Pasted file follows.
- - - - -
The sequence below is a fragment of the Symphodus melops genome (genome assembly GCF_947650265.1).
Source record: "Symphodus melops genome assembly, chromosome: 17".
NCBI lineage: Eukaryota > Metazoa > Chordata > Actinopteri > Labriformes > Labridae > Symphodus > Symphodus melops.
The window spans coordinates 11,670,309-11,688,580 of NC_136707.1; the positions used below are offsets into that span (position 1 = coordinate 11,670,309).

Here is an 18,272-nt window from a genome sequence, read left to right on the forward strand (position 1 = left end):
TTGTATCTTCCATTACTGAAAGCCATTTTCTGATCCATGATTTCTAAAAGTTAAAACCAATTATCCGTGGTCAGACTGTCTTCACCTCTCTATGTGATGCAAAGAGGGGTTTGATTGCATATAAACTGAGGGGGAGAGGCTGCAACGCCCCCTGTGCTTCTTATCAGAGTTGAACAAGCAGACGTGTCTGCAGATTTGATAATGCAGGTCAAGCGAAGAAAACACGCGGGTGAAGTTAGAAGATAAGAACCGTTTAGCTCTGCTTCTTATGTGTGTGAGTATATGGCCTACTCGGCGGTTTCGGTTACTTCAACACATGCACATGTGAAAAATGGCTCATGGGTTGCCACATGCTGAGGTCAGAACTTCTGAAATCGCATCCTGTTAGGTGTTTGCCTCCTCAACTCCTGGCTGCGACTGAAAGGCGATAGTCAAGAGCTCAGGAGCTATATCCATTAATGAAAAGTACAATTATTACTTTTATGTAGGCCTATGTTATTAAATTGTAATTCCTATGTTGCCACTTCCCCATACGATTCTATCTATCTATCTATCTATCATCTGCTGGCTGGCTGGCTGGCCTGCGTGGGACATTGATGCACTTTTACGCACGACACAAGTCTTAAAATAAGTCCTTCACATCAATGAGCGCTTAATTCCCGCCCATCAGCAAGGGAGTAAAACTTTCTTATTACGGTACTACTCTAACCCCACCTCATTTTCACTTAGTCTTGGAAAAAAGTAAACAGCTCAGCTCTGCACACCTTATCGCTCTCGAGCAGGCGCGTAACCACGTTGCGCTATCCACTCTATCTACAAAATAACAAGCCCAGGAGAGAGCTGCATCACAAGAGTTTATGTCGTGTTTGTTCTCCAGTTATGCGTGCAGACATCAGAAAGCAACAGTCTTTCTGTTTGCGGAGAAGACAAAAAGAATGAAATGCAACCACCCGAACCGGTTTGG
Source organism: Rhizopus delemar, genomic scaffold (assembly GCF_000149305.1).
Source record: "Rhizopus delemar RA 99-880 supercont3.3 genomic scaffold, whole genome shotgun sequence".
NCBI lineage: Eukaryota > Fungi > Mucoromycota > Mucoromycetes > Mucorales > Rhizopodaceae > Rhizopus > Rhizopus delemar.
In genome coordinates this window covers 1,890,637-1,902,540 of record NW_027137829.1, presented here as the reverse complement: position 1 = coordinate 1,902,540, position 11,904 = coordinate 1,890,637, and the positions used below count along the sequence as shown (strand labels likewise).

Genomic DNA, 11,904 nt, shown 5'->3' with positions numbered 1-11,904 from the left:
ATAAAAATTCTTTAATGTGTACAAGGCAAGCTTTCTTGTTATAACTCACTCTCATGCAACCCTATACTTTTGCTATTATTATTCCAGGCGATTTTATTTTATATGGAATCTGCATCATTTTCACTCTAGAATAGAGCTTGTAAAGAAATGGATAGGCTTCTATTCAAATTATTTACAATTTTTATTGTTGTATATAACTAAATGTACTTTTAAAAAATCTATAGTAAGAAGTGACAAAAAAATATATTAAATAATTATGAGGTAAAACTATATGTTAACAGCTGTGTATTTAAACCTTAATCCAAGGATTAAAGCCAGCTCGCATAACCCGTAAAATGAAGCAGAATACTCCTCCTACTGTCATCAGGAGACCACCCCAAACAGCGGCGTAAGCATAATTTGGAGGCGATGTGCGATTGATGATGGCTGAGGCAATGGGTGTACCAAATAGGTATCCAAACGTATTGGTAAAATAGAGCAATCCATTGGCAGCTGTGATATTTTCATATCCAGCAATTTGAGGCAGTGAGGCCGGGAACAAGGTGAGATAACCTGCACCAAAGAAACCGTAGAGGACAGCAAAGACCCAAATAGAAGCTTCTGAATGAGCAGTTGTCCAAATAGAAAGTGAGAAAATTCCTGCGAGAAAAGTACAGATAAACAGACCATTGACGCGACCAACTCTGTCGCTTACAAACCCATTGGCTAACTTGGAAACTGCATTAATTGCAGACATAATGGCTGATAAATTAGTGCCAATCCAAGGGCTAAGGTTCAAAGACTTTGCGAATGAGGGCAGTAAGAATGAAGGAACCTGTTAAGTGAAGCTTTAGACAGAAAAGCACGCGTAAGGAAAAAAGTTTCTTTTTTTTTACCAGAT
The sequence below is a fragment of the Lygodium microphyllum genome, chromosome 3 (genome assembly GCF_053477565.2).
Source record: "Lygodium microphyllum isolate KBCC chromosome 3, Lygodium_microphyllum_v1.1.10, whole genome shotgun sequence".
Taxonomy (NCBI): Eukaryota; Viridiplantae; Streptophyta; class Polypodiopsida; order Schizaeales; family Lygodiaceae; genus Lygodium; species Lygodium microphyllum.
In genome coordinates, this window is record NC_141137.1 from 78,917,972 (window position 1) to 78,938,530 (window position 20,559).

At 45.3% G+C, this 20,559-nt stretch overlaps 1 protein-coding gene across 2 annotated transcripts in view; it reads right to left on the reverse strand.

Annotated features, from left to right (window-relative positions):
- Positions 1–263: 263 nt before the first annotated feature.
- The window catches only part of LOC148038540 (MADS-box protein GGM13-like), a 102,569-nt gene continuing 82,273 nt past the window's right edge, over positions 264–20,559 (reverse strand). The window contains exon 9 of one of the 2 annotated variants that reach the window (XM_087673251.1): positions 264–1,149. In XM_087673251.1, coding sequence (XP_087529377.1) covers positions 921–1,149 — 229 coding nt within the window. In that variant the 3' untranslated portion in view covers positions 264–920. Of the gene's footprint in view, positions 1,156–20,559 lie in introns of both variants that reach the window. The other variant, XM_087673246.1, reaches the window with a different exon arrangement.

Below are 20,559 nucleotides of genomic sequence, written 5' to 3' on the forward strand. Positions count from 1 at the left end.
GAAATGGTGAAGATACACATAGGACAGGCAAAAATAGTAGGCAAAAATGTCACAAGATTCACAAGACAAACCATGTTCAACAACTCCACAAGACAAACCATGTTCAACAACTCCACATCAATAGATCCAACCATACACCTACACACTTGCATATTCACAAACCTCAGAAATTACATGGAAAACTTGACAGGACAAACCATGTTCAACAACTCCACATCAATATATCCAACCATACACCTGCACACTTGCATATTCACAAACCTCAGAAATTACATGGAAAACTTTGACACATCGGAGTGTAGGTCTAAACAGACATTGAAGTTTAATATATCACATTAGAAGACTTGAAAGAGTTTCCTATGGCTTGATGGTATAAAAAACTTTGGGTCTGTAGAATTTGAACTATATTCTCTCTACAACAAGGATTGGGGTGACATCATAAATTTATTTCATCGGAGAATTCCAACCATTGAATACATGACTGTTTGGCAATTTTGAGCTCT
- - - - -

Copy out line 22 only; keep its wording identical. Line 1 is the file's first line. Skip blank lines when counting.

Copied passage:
GAAATGGTGAAGATACACATAGGACAGGCAAAAATAGTAGGCAAAAATGTCACAAGATTCACAAGACAAACCATGTTCAACAACTCCACAAGACAAACCATGTTCAACAACTCCACATCAATAGATCCAACCATACACCTACACACTTGCATATTCACAAACCTCAGAAATTACATGGAAAACTTGACAGGACAAACCATGTTCAACAACTCCACATCAATATATCCAACCATACACCTGCACACTTGCATATTCACAAACCTCAGAAATTACATGGAAAACTTTGACACATCGGAGTGTAGGTCTAAACAGACATTGAAGTTTAATATATCACATTAGAAGACTTGAAAGAGTTTCCTATGGCTTGATGGTATAAAAAACTTTGGGTCTGTAGAATTTGAACTATATTCTCTCTACAACAAGGATTGGGGTGACATCATAAATTTATTTCATCGGAGAATTCCAACCATTGAATACATGACTGTTTGGCAATTTTGAGCTCT